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*The MADE IN INDIA tiger is a creative representation of the idea behind becoming a manufacturing behemoth in the global markets. Any resemblance to any other logo, is purely unintentional.

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Click here to see more blogs

Click here to buy his new book: Quality Fables?—?now available on Amazon Kindle

 

 

 

 

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Image credits:

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SEVEN STEPS TO BUILD A QUALITY CULTURE

The popular belief is that building a Quality Culture is a major exercise for an organization, or for that matter, government. I disagree.

Building an organization-wide Quality Culture starts at the top. Now, that’s the hard part.

Based on my interactions with the Tata Group, Aditya Birla Group, Mahindra Group, L&T Group, HUL, and many more, here is my lab-prescription for leaders, on how to build a Quality Culture?

  1. Walk your talk. People listen to what you say they believe what you do
  2. At monthly review meetings have Quality as the first item on the agenda. The grape-wine will communicate the ‘action’ organization-wide
  3. At the monthly review, feel free to excuse yourself from the meeting once Quality has been discussed and action points established. This will sink in the priority
  4. Go meet customers to understand their Quality requirements. This is the best Quality education for leaders, regardless of function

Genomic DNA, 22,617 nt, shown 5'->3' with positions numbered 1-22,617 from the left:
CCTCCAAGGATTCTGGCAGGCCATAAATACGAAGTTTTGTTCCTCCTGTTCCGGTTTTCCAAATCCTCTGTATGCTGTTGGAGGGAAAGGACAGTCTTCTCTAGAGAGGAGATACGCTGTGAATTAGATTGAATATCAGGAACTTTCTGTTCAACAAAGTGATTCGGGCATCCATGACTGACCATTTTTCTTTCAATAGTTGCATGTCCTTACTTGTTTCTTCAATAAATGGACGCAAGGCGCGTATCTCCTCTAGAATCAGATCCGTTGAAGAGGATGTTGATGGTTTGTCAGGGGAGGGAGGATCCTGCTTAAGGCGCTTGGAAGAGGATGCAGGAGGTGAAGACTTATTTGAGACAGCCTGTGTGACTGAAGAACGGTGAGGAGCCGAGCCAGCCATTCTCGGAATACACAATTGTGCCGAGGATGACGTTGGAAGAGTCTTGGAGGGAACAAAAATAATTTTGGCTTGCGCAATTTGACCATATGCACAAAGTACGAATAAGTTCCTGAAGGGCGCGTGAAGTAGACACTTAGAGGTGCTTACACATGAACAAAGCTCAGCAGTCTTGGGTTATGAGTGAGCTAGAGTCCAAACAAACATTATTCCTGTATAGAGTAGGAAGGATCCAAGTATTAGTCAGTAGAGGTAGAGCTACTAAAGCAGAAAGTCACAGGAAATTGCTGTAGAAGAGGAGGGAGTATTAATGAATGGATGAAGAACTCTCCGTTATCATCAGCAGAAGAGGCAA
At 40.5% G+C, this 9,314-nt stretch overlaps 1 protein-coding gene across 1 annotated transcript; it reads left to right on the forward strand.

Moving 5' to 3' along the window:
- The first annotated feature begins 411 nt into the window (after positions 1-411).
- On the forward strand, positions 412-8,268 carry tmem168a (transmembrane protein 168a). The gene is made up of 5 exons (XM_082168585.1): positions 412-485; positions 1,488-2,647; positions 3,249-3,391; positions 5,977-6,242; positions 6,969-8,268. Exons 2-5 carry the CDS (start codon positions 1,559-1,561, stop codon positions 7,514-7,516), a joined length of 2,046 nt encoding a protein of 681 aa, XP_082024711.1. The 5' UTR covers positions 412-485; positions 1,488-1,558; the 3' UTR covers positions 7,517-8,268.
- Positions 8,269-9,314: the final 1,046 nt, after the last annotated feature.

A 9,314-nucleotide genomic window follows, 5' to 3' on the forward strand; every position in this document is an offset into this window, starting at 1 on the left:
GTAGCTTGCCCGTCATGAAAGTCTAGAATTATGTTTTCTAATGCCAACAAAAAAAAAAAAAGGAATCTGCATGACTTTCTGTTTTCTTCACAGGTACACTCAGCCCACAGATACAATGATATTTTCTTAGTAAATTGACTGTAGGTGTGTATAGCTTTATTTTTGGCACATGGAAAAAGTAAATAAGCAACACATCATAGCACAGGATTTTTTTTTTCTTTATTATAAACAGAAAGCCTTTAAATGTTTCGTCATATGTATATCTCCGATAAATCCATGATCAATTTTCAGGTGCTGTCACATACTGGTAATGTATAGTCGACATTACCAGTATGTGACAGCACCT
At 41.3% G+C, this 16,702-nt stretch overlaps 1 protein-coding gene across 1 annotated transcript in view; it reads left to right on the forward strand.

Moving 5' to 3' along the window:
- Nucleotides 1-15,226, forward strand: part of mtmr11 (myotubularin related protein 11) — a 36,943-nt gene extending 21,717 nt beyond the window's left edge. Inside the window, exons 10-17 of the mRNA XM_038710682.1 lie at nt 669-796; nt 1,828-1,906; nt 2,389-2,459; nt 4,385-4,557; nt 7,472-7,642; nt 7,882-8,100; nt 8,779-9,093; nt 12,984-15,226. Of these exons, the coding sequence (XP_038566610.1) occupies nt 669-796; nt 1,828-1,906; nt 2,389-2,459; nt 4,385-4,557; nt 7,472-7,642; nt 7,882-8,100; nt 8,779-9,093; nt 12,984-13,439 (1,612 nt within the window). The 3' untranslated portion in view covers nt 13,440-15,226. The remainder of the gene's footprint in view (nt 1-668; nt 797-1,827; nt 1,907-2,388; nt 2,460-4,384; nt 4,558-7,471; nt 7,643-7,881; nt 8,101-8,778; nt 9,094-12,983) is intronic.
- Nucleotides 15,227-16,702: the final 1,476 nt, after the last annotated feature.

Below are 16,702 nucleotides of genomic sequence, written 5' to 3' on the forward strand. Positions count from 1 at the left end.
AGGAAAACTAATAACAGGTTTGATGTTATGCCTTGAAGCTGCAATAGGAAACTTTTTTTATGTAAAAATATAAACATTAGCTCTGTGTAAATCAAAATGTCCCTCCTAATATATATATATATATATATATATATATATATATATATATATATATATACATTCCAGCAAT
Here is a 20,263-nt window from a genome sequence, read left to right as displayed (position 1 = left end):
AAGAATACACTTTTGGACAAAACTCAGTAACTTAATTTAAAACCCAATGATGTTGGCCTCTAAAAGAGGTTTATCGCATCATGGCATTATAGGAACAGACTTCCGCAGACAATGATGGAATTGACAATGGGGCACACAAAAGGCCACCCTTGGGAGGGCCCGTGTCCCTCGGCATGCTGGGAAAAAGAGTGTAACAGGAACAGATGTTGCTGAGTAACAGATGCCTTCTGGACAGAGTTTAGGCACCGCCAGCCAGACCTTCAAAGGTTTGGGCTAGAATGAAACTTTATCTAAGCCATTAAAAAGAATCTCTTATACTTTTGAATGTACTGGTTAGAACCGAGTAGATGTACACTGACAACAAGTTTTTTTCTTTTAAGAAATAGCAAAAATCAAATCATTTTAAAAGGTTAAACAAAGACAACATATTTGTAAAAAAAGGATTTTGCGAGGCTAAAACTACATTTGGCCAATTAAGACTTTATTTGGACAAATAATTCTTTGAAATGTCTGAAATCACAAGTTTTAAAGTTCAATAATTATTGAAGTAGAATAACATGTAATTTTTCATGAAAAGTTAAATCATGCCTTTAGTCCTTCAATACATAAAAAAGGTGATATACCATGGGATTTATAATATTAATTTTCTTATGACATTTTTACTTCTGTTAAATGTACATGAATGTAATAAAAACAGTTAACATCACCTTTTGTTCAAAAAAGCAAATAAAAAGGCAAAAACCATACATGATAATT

5. Conduct executive briefings on Managing for Quality; as well as Quality of Management. With utmost humility, demonstrate your expertise through effective answers to questions
  6. Include Quality in the Strategic Plan; on par with Finance, Marketing, Technology, Human Resources
  7. Redesign job descriptions to include Quality; as well as factor Quality into the Performance Appraisal and Induction Programs. Conduct the introductory session of the Induction Program underlining Quality.

Is this a choice with any options?

Only leaders can make MADE IN INDIA happen.

Try this today, and comment below on the benefits you saw.

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*The MADE IN INDIA tiger is a creative representation of the idea behind becoming a manufacturing behemoth in the global markets. Any resemblance to any other logo, is purely unintentional.

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About Suresh Lulla

SURESH LULLA is the Founder & Managing Director of Qimpro Consultants Pvt Ltd. The company offers a range of services that include: Process Management, Quality Life Cycle Management, Business Excellence, Benchmarking of Best Practices, Professional Certifications for Quality & Reliability, and Recognition of Excellence in Individuals, Teams, & Organizations. Under Mr Lulla’s leadership, Qimpro has saved its clients well over Rs 175 billion in terms of cost of poor quality, as well as significantly improved customer satisfaction levels in the manufacturing, service, and healthcare sectors. Apart from India, Qimpro has conducted assignments in Singapore, Indonesia, Malaysia, Thailand, Viet Nam, Pakistan, Sultanate of Oman, Bahrain, Iran, and Kenya.

Click here to see more blogs

Click here to buy his new book: Quality Fables–now available on Amazon Kindle